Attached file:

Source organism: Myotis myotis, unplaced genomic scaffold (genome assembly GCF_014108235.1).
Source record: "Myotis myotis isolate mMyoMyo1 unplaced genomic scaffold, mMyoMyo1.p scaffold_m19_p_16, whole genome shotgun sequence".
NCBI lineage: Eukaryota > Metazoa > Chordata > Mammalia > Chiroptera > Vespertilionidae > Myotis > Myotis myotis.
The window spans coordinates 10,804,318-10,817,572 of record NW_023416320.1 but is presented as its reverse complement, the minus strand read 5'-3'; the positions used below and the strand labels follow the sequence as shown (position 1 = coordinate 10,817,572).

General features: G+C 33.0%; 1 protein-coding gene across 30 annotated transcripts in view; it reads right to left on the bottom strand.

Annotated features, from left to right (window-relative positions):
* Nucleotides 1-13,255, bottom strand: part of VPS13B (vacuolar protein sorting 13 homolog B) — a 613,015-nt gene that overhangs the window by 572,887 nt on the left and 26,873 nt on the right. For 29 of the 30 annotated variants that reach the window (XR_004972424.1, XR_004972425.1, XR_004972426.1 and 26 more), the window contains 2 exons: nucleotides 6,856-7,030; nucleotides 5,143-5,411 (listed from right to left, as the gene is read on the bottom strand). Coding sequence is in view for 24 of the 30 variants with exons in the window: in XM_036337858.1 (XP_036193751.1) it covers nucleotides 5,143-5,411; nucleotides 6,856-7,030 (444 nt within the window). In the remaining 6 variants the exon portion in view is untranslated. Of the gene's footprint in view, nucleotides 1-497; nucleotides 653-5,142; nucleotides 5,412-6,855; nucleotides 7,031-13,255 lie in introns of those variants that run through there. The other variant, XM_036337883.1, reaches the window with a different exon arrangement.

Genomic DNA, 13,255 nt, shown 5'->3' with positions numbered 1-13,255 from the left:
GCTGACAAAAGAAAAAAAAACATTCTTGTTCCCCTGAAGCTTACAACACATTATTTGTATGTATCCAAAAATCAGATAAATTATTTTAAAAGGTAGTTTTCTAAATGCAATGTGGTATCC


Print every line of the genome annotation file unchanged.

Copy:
Source organism: Myotis myotis, unplaced genomic scaffold (genome assembly GCF_014108235.1).
Source record: "Myotis myotis isolate mMyoMyo1 unplaced genomic scaffold, mMyoMyo1.p scaffold_m19_p_16, whole genome shotgun sequence".
NCBI lineage: Eukaryota > Metazoa > Chordata > Mammalia > Chiroptera > Vespertilionidae > Myotis > Myotis myotis.
The window spans coordinates 10,804,318-10,817,572 of record NW_023416320.1 but is presented as its reverse complement, the minus strand read 5'-3'; the positions used below and the strand labels follow the sequence as shown (position 1 = coordinate 10,817,572).

General features: G+C 33.0%; 1 protein-coding gene across 30 annotated transcripts in view; it reads right to left on the bottom strand.

Annotated features, from left to right (window-relative positions):
* Nucleotides 1-13,255, bottom strand: part of VPS13B (vacuolar protein sorting 13 homolog B) — a 613,015-nt gene that overhangs the window by 572,887 nt on the left and 26,873 nt on the right. For 29 of the 30 annotated variants that reach the window (XR_004972424.1, XR_004972425.1, XR_004972426.1 and 26 more), the window contains 2 exons: nucleotides 6,856-7,030; nucleotides 5,143-5,411 (listed from right to left, as the gene is read on the bottom strand). Coding sequence is in view for 24 of the 30 variants with exons in the window: in XM_036337858.1 (XP_036193751.1) it covers nucleotides 5,143-5,411; nucleotides 6,856-7,030 (444 nt within the window). In the remaining 6 variants the exon portion in view is untranslated. Of the gene's footprint in view, nucleotides 1-497; nucleotides 653-5,142; nucleotides 5,412-6,855; nucleotides 7,031-13,255 lie in introns of those variants that run through there. The other variant, XM_036337883.1, reaches the window with a different exon arrangement.

Genomic DNA, 13,255 nt, shown 5'->3' with positions numbered 1-13,255 from the left:
GCTGACAAAAGAAAAAAAAACATTCTTGTTCCCCTGAAGCTTACAACACATTATTTGTATGTATCCAAAAATCAGATAAATTATTTTAAAAGGTAGTTTTCTAAATGCAATGTGGTATCC